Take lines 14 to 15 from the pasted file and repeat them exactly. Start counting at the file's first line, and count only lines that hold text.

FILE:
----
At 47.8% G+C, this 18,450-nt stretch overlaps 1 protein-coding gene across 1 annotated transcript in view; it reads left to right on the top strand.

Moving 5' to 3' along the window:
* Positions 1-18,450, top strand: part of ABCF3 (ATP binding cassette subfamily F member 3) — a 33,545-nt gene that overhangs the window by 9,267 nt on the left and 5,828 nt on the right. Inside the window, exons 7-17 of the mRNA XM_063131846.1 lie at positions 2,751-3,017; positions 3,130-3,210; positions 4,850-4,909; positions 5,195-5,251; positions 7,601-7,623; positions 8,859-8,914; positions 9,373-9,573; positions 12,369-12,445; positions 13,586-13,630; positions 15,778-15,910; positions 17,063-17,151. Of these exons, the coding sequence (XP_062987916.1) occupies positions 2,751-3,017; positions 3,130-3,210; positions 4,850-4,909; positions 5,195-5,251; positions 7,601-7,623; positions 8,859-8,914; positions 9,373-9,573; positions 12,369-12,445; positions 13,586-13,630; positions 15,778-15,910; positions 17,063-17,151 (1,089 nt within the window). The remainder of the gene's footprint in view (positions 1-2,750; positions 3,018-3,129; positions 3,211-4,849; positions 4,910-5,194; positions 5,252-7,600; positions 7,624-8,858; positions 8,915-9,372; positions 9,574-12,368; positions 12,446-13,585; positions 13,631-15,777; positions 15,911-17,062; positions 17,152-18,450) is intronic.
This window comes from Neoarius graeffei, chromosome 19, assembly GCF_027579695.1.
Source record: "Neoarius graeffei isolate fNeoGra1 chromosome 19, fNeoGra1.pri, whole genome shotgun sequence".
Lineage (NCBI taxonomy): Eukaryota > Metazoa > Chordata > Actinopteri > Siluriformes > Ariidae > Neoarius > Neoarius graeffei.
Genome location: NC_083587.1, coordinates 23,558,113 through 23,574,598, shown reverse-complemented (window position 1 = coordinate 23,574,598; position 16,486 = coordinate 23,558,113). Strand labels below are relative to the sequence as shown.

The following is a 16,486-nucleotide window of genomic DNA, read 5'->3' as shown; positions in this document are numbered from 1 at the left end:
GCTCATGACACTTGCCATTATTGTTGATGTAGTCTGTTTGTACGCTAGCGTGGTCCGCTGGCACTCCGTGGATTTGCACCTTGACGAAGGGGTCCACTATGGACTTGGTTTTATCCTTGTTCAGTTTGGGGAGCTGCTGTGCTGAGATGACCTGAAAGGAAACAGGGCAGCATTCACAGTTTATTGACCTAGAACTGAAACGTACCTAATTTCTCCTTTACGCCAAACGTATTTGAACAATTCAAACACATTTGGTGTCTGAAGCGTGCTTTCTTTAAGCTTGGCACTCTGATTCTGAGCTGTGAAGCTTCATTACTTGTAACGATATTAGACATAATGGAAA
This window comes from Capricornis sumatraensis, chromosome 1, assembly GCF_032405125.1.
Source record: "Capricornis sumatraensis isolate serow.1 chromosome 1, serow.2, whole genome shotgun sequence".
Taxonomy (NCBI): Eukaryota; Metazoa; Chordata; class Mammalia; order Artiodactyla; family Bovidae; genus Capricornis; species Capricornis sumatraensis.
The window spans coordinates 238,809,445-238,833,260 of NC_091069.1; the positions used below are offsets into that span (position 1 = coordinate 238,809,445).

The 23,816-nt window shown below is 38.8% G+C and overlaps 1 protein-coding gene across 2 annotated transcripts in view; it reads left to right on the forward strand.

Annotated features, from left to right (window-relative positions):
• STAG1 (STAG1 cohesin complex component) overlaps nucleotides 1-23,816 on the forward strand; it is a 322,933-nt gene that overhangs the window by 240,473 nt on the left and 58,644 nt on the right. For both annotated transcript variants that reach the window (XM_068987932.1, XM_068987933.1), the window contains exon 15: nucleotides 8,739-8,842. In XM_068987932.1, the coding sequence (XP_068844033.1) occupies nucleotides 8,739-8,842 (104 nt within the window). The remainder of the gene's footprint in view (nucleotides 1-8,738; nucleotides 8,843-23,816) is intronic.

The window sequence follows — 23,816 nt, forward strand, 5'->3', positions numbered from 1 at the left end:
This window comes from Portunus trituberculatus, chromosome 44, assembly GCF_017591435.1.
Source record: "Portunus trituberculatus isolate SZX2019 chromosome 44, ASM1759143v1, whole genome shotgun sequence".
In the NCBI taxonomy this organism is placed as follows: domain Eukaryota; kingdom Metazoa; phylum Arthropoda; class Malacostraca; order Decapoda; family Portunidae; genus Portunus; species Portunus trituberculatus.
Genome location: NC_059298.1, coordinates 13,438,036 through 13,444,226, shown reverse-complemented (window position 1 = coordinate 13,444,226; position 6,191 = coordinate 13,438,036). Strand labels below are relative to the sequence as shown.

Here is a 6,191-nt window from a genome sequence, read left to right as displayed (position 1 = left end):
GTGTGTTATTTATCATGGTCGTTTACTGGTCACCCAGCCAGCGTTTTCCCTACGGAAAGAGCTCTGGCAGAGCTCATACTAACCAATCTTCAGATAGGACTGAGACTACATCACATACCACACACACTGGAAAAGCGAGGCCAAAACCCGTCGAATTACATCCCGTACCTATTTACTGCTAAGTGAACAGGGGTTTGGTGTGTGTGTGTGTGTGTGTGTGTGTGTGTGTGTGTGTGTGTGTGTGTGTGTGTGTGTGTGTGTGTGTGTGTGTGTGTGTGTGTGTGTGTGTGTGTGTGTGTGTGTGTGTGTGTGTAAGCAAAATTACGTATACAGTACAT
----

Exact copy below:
The 23,816-nt window shown below is 38.8% G+C and overlaps 1 protein-coding gene across 2 annotated transcripts in view; it reads left to right on the forward strand.

Annotated features, from left to right (window-relative positions):